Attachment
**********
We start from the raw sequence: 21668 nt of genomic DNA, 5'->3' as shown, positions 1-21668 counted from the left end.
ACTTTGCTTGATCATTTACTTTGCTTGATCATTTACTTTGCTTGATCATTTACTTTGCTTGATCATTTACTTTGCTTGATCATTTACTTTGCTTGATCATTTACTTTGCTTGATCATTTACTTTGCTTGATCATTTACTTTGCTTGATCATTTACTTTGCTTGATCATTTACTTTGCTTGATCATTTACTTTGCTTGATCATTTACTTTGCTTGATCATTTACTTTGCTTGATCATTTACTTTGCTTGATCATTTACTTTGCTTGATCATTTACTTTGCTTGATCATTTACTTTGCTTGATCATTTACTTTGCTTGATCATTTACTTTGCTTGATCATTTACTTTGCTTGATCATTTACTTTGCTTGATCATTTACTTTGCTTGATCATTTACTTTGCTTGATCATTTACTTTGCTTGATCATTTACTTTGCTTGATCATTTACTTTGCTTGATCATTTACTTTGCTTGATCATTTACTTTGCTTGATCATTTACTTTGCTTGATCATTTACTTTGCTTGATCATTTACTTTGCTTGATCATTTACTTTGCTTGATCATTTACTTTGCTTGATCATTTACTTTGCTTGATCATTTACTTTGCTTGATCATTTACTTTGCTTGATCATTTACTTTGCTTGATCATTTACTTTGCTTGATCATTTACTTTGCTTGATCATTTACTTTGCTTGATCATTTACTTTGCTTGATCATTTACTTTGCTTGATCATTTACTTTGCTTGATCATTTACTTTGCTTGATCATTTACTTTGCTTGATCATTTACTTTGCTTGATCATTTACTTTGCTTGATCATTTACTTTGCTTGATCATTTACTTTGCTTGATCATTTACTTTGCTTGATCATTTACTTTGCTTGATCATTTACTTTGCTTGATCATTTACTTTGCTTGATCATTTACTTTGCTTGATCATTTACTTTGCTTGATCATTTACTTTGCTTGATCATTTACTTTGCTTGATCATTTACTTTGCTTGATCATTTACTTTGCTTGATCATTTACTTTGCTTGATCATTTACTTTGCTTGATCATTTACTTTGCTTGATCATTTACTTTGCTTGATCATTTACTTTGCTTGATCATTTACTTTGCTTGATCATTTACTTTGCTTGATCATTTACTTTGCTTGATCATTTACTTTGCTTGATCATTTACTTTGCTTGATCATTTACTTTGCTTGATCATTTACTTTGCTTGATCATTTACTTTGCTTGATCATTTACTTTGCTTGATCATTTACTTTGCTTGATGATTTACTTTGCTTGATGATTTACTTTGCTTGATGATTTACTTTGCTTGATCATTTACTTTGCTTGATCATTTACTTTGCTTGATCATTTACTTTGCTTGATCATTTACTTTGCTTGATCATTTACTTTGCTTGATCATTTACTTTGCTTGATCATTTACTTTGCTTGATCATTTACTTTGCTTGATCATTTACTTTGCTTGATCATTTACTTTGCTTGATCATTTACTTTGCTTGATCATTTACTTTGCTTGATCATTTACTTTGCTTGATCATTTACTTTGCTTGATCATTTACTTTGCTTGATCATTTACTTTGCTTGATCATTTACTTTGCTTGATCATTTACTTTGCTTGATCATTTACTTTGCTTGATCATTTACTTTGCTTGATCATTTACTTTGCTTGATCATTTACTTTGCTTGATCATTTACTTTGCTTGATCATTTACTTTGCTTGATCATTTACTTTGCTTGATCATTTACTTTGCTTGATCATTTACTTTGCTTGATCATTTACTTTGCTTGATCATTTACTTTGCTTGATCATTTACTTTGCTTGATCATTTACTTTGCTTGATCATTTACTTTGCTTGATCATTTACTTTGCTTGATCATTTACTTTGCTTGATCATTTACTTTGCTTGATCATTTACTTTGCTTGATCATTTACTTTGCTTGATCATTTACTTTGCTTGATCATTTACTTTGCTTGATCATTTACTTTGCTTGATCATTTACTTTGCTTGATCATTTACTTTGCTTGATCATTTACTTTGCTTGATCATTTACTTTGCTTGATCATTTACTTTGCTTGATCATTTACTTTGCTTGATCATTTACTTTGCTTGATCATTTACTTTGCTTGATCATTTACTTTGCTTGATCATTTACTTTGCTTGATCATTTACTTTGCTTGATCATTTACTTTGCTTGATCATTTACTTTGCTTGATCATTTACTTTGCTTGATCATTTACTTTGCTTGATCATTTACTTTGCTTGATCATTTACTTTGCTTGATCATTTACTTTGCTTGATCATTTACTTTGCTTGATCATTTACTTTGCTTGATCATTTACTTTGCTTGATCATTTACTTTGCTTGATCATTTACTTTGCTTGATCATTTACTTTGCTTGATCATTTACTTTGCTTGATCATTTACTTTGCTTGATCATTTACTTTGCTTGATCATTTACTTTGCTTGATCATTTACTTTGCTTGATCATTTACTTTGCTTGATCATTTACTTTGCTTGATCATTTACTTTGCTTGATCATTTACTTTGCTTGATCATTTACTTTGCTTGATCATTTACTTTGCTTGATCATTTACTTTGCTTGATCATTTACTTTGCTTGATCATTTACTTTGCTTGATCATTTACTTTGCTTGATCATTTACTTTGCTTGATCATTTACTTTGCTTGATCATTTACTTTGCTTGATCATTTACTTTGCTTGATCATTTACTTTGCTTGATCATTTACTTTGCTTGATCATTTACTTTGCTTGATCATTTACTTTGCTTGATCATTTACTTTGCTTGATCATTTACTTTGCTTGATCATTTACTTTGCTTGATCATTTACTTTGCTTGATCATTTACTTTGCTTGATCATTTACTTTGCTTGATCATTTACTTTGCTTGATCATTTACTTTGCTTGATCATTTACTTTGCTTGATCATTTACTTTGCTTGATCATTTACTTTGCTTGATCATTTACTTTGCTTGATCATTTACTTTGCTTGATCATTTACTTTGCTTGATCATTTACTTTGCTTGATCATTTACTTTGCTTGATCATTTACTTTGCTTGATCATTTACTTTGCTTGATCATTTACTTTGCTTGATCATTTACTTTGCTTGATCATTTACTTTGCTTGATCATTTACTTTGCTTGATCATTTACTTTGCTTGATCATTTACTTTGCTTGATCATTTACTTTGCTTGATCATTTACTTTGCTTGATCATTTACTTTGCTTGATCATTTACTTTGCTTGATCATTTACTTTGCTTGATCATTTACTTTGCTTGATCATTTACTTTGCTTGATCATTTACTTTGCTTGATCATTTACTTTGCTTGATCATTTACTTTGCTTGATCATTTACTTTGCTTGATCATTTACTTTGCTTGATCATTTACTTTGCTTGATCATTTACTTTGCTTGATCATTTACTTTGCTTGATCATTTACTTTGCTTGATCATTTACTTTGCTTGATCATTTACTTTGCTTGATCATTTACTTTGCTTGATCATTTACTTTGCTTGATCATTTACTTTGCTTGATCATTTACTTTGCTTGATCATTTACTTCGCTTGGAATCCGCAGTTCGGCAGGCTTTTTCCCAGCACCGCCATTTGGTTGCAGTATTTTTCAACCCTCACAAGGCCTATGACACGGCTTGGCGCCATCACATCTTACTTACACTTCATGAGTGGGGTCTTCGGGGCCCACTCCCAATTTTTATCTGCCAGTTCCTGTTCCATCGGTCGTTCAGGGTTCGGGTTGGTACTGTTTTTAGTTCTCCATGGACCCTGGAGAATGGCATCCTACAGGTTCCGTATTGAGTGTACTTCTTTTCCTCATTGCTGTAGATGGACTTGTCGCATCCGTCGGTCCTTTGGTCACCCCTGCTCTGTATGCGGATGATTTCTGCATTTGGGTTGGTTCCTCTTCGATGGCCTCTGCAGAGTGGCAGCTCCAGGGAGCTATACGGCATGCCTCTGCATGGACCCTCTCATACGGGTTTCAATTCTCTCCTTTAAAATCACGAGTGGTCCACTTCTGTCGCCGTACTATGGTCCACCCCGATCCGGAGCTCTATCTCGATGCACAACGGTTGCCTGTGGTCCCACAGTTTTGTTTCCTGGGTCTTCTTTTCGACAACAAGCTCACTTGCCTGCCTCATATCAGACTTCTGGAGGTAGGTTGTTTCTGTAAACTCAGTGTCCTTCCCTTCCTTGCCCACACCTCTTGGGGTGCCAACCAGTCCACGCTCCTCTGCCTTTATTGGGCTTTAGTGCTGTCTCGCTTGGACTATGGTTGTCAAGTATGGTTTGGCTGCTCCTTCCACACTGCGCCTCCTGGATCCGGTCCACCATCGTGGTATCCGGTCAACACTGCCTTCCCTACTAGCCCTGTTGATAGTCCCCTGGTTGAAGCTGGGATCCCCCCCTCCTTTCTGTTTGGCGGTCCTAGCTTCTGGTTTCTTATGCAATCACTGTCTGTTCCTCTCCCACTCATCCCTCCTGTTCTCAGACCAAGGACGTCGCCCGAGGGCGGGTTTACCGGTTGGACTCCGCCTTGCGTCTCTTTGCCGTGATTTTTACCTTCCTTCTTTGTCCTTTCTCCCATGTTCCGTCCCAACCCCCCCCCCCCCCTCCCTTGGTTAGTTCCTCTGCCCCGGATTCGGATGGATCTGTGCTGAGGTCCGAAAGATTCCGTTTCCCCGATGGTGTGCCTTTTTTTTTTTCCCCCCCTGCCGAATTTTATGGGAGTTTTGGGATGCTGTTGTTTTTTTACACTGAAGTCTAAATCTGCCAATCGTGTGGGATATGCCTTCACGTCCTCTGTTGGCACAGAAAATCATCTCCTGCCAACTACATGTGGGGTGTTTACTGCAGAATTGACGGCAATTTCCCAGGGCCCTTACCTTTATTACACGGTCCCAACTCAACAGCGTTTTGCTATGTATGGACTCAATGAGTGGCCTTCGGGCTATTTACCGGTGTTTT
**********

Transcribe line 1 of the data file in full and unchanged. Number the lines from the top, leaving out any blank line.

We start from the raw sequence: 21668 nt of genomic DNA, 5'->3' as shown, positions 1-21668 counted from the left end.